Agreeing to this offer would have saved the council and museum from the inevitable fall-out with the Museums Association and grant giving bodies, a fall-out that would cost it grant funding from bodies including the National Lottery Fund, Arts Council England and The Art Fund, thereby jeopardising the future of Northampton’s public museums. However, we never heard back from the Marquess and learnt that the council had advised him not to consider the offer.
Three weeks before the sale the Museums Association published an article quoting David Fleming, chair of their ethics committee, saying: “Northampton Borough Council will now have to see what the consequences are of selling this object in what it has been very clearly warned by several bodies is an unethical manner.”
Even though the council was well aware of the potential implications for the museum of a deaccession that did not follow Museums Association guidelines, within days it responded, saying that the offer from the dealer had been considered at “the highest level” and rejected, with the council being “committed to proceeding by way of public auction”.
Despite this, we continued to court the Fitzwilliam and British Museums in the weeks before the auction was due to take place, offering to act for them anonymously and without charge if they planned to bid for it, in the hope of keeping the sculpture on display in a public institution.
On June 10, 2014 the Keeper of the Department of Ancient Egypt and Sudan at the British Museum wrote a brief email to us confirming that they would not be bidding. The Fitzwilliam made no direct response in writing.
Temporary Export Ban to Raise Funds Failed
The sale went ahead as planned, with the statue estimated at £4m-6m. The expected outcry arose, with protests outside Christie’s from various quarters including the Northamptonshire-based Save Sekhemka Action Group, as well as Egyptian nationals, and on August 1, 2014, Arts Council England removed its accreditation from Northampton Museum over the deaccession.
A temporary ban on export for a year to enable public funds to be raised to buy the statue passed without success – perhaps not surprising in view of the failure to provide such funds prior to the sale – and the statue was exported to an undisclosed destination, thought to be in the United States.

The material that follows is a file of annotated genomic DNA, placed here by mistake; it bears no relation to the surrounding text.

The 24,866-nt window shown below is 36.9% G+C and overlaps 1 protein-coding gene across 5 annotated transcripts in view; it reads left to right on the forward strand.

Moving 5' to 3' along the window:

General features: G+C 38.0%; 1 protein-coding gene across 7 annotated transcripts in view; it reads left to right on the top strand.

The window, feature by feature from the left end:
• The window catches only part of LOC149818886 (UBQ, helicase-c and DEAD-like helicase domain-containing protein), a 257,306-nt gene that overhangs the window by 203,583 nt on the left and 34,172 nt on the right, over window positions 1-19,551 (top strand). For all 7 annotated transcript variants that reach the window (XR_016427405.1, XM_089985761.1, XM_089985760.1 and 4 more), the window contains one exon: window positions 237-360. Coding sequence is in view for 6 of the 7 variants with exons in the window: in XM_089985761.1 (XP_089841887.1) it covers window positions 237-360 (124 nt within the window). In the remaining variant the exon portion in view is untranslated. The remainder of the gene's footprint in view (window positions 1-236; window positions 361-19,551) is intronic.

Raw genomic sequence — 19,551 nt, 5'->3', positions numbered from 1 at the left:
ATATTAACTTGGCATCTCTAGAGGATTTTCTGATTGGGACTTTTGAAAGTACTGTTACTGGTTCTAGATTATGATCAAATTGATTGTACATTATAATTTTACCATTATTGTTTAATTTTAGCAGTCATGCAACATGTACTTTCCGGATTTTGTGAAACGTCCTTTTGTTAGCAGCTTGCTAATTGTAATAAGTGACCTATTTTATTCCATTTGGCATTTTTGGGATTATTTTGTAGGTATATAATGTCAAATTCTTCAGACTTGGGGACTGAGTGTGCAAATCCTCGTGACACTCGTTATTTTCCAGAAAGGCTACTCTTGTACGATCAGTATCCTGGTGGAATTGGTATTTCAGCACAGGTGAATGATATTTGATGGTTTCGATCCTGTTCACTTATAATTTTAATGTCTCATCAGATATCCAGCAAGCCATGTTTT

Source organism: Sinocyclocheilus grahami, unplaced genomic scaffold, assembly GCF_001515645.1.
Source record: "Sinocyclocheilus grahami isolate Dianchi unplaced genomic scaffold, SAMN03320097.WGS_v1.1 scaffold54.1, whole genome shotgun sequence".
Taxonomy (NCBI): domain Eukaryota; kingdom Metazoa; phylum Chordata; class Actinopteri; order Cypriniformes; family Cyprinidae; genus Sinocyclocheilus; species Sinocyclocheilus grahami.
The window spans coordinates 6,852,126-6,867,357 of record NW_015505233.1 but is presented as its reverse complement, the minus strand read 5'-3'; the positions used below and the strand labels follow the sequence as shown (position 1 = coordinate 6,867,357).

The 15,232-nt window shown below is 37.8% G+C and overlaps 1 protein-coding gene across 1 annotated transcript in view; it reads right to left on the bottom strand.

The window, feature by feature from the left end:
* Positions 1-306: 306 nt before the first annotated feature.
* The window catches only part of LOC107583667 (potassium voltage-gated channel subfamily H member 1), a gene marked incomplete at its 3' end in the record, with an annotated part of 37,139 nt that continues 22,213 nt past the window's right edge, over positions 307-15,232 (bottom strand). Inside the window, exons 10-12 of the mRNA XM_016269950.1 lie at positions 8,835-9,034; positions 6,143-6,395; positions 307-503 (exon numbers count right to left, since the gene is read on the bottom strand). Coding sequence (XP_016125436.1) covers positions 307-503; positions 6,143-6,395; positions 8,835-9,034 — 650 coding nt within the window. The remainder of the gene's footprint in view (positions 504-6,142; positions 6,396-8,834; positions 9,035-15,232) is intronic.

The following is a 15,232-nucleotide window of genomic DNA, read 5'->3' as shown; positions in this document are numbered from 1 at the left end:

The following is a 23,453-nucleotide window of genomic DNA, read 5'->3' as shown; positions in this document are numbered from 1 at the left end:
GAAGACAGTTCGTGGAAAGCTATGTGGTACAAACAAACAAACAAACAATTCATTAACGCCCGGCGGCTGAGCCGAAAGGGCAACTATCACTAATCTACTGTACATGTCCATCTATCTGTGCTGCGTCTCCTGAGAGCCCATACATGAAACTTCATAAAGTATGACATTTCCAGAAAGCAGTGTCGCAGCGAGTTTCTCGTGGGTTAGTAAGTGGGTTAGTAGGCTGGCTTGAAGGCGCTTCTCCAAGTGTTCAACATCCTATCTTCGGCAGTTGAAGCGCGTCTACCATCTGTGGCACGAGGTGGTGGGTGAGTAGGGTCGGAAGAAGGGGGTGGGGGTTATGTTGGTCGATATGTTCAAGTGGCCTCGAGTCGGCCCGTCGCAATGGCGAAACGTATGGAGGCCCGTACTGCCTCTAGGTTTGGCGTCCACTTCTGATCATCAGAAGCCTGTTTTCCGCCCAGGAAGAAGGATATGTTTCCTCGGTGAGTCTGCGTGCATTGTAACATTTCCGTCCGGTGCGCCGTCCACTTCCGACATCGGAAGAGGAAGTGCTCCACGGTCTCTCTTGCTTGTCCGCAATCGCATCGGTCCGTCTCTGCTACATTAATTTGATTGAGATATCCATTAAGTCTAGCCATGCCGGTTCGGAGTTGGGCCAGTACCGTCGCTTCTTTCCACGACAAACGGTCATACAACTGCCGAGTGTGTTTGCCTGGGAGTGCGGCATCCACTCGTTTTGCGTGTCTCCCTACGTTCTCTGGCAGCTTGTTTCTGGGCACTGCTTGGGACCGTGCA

The Egyptian Government cite Sekhemka as being an example of bad behaviour of the auction houses and trade (causing much anger within Egypt), a claim made directly to Joanna van der Lande by Egyptian officials unaware of the efforts she and we made to keep the statue on display with a public institution.
It has also led to a further breakdown of relationships between the trade and academics, one of whom refused to assist van der Lande on a standard project “because of what happened with Sekhemka”.
The record needs to be set straight. It’s bad enough that we have lost this magnificent statue from public view, especially as perfectly reasonable alternatives either to lend it or sell it to an institution were made available by us; but it is particularly galling for the trade to be blamed for the loss when we made such huge efforts to try to prevent this from happening.
Going ahead with the sale may not even have made financial sense for the council and museum.
If the museum had received the £4 million or more for it we were suggesting, not lost its accreditation, thus receiving the grants it wanted for the museum, it may well have been better off financially than receiving 55% of the Christie’s proceeds (less the legal costs of sparring with Lord Northampton etc.) and the nation would still own the statue.
Exactly why the institutions turned down the offer to acquire the statue remains unclear, as does the failure of the grant giving bodies involved to provide the funding, especially as they were later party to the application for a temporary export ban in order to give time for the premium inclusive auction price of almost £16m to be raised.